The responsibility for any alleged diminution of Ken Schisler's reputation lies at the feet of the persistent and consistent misrepresentations by The Sun and the Maryland Democratic leadership, who choose to tar and feather a scapegoat instead of rolling up their sleeves and accepting responsibility to address the challenges. It was easier to throw Mr. Schisler under a bus.
As far as the implementation of the deregulation and the administering the wreckage of the 1999 electric deregulation legislation goes, there is very little either the governor or the Public Service Commission can do. And that goes for any chairman, no matter whether they are a "professional regulator" or rabidly pro-business or anti-business.
The responsibility rests solely with the Maryland General Assembly.
Meanwhile Governor Martin O'Malley is painted into a corner.
With the Democrats' future handpicked chairman of the PSC, and not having Governor Robert L. Ehrlich, Jr., or Chairman Schisler around to misrepresent and scapegoat, who are they going to electrocute next for the global market forces that have precipitously escalated the cost of electricity for the last seven years - while the legislature slept?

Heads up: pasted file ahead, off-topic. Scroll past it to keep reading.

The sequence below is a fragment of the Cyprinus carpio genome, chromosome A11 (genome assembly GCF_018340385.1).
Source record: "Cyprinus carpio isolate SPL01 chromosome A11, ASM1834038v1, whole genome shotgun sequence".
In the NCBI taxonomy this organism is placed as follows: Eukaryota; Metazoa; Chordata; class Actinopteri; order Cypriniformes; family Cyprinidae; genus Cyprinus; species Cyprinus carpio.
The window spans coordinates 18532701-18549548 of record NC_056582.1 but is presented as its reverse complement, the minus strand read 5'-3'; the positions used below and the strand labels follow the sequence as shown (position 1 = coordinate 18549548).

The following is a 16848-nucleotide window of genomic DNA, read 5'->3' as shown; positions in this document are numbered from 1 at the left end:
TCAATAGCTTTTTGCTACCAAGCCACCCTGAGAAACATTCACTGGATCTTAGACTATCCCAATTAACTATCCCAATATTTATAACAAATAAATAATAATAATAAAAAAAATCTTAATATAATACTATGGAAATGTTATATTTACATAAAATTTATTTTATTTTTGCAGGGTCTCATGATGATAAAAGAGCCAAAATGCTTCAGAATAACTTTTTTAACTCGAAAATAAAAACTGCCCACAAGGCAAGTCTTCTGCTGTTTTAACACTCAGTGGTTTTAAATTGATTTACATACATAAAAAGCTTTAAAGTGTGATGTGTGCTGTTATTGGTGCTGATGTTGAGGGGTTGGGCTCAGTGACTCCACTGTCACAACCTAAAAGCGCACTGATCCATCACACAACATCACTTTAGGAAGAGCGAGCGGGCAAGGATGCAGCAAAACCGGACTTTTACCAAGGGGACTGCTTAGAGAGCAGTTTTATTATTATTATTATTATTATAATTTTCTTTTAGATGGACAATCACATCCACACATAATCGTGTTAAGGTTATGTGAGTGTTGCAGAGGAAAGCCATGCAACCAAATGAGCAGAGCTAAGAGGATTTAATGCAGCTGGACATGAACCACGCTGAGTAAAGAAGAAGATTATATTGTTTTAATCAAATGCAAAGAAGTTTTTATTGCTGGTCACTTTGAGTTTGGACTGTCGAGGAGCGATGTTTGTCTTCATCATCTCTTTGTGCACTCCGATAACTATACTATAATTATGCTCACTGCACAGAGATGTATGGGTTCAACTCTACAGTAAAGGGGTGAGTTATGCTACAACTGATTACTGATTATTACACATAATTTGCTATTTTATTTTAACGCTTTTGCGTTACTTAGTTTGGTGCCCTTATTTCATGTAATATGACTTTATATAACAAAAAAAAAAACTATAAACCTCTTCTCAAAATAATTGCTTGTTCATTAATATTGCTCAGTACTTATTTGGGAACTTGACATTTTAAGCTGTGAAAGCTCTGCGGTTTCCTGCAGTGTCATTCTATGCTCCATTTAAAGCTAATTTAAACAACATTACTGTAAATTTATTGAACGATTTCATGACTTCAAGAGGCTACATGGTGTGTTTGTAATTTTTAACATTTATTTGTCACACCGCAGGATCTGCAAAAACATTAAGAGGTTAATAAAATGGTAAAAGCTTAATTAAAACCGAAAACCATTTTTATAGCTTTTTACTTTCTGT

The PSC cannot constitutionally require an electric utility to sell electricity at a rate lower than its cost. Electricity will not be cheaper than the 1993 rates in the foreseeable future.
If Chairman Schisler followed the 1999 law written by the legislature and actually, contrary to what the public has been told, did everything The Sun and Maryland Democratic leaders said he should have done, who in their right mind would want to step up the plate and take the job now?
That is unless, with a wink and a nod, The Sun and Maryland's Democratic leadership agree to employ situational ethics and whitewash future rate increases as being caused by the inevitable market forces?
This ought to be really interesting.
Kevin Dayhoff writes from Westminster: E-mail him at: email@example.com